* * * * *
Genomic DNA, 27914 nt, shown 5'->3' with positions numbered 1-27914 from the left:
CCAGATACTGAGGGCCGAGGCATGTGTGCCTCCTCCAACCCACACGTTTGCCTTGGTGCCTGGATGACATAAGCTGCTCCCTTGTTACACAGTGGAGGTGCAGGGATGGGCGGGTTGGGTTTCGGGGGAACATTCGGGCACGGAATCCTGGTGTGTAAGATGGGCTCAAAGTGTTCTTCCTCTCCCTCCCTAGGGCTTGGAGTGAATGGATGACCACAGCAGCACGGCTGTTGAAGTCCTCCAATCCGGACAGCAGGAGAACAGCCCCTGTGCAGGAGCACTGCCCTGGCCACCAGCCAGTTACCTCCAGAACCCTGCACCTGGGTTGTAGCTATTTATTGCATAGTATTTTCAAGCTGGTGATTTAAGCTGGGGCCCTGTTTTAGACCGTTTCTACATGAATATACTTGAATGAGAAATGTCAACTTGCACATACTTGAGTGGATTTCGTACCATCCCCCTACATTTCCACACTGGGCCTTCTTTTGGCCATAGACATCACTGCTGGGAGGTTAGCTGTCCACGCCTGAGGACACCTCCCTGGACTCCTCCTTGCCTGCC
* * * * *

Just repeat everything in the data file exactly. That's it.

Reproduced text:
Genomic DNA, 27914 nt, shown 5'->3' with positions numbered 1-27914 from the left:
CCAGATACTGAGGGCCGAGGCATGTGTGCCTCCTCCAACCCACACGTTTGCCTTGGTGCCTGGATGACATAAGCTGCTCCCTTGTTACACAGTGGAGGTGCAGGGATGGGCGGGTTGGGTTTCGGGGGAACATTCGGGCACGGAATCCTGGTGTGTAAGATGGGCTCAAAGTGTTCTTCCTCTCCCTCCCTAGGGCTTGGAGTGAATGGATGACCACAGCAGCACGGCTGTTGAAGTCCTCCAATCCGGACAGCAGGAGAACAGCCCCTGTGCAGGAGCACTGCCCTGGCCACCAGCCAGTTACCTCCAGAACCCTGCACCTGGGTTGTAGCTATTTATTGCATAGTATTTTCAAGCTGGTGATTTAAGCTGGGGCCCTGTTTTAGACCGTTTCTACATGAATATACTTGAATGAGAAATGTCAACTTGCACATACTTGAGTGGATTTCGTACCATCCCCCTACATTTCCACACTGGGCCTTCTTTTGGCCATAGACATCACTGCTGGGAGGTTAGCTGTCCACGCCTGAGGACACCTCCCTGGACTCCTCCTTGCCTGCC